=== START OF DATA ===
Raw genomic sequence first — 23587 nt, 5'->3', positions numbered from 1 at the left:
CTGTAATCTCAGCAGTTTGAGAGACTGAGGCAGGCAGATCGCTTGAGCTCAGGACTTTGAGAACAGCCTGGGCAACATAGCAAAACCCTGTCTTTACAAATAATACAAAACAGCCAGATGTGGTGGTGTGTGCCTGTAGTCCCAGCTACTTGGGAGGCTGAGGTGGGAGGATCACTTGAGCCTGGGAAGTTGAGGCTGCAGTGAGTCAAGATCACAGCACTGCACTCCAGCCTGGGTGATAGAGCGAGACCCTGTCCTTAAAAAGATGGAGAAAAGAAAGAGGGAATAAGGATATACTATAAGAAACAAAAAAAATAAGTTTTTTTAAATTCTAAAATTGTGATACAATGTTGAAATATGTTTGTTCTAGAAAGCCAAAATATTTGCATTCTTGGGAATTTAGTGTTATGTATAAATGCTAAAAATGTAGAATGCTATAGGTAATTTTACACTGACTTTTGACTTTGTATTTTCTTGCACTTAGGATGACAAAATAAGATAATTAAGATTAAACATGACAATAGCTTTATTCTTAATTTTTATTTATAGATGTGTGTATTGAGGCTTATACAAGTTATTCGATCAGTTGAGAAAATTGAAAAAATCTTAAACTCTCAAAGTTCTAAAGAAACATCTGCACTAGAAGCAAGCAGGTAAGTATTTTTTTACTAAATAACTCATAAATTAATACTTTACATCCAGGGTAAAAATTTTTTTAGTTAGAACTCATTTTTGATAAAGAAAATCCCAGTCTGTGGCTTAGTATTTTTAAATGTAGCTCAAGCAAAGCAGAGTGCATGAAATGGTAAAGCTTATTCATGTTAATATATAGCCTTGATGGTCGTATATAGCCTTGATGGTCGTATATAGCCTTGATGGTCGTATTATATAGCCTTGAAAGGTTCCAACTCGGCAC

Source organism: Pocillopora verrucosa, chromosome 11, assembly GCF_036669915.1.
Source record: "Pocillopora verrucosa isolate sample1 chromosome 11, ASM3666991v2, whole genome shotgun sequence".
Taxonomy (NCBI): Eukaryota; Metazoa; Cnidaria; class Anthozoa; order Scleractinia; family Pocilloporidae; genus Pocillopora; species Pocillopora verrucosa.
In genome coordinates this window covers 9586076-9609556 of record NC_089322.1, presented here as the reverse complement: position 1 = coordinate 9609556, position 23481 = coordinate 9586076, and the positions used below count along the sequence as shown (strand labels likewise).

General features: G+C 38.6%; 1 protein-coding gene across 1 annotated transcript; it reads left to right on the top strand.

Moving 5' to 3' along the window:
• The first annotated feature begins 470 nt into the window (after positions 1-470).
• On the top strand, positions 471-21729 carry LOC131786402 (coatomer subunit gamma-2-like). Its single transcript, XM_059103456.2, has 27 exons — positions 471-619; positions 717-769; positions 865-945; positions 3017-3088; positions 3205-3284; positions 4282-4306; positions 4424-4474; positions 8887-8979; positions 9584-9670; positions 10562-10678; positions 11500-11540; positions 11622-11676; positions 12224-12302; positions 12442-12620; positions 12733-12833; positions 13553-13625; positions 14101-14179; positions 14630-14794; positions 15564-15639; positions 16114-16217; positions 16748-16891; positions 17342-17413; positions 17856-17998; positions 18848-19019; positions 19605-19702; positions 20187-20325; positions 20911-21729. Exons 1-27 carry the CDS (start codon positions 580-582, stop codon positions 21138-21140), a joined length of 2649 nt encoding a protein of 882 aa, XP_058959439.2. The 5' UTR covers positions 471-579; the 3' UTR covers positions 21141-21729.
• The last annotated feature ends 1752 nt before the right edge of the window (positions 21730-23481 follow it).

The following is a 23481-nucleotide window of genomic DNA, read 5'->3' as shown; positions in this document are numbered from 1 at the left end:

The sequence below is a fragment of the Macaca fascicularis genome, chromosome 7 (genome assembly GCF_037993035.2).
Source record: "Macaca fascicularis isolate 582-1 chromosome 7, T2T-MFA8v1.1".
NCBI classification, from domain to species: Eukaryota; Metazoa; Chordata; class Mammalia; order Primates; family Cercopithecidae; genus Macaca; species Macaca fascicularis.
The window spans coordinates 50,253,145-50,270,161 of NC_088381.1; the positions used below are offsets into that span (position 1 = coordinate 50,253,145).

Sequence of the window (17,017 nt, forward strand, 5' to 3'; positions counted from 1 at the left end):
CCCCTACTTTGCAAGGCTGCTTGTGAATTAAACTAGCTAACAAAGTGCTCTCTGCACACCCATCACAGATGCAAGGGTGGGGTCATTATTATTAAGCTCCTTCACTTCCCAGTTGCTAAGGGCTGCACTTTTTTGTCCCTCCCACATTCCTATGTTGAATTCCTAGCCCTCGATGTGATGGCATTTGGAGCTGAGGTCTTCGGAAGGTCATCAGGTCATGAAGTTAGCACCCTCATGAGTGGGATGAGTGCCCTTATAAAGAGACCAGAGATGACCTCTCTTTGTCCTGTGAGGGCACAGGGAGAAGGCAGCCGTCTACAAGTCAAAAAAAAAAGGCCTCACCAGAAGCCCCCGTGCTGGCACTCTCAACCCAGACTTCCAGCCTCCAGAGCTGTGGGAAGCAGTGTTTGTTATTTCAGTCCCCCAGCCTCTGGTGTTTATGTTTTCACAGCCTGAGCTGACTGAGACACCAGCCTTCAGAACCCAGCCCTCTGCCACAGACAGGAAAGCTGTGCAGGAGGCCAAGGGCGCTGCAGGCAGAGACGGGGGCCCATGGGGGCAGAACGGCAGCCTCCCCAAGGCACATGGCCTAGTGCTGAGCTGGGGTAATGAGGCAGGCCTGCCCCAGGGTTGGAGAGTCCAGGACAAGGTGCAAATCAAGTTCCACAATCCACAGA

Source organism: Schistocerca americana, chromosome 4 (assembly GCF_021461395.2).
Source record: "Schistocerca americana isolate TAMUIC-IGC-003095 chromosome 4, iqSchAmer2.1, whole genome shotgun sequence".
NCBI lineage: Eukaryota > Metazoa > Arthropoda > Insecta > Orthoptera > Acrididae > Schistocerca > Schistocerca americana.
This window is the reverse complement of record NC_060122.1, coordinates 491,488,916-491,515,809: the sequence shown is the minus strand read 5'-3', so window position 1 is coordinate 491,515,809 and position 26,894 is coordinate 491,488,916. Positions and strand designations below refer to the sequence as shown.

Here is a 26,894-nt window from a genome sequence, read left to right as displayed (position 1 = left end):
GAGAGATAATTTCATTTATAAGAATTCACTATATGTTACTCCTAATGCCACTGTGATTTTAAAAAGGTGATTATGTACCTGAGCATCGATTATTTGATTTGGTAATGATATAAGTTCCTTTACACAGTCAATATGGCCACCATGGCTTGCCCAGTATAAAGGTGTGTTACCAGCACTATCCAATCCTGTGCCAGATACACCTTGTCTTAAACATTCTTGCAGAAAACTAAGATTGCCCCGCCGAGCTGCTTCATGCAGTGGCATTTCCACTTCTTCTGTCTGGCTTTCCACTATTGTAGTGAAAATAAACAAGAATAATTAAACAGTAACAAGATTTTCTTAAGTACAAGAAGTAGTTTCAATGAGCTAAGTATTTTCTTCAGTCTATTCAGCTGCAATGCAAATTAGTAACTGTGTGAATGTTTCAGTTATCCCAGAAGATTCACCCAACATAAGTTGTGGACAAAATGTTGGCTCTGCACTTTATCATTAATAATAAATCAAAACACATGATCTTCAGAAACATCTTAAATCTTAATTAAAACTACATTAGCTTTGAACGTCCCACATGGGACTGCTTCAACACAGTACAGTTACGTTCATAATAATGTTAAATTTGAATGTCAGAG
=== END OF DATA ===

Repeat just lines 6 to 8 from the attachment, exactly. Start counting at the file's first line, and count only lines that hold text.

In genome coordinates this window covers 9586076-9609556 of record NC_089322.1, presented here as the reverse complement: position 1 = coordinate 9609556, position 23481 = coordinate 9586076, and the positions used below count along the sequence as shown (strand labels likewise).

General features: G+C 38.6%; 1 protein-coding gene across 1 annotated transcript; it reads left to right on the top strand.

Moving 5' to 3' along the window: